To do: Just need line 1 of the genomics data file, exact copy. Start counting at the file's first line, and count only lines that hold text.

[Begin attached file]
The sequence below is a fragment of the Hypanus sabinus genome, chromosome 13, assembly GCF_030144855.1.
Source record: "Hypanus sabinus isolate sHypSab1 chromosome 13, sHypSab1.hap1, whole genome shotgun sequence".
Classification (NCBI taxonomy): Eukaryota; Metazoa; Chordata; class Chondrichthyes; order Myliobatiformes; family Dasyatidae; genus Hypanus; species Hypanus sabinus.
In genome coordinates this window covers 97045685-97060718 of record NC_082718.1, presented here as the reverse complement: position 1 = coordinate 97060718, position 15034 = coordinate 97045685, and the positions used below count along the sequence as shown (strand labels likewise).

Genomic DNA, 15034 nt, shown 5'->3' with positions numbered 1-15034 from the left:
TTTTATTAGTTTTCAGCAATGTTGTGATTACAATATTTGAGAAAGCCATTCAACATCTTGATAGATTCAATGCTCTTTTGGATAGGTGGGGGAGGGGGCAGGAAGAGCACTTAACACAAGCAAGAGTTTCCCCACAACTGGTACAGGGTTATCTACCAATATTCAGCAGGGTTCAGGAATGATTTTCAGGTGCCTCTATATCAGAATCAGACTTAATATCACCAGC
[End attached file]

The sequence below is a fragment of the Hypanus sabinus genome, chromosome 13, assembly GCF_030144855.1.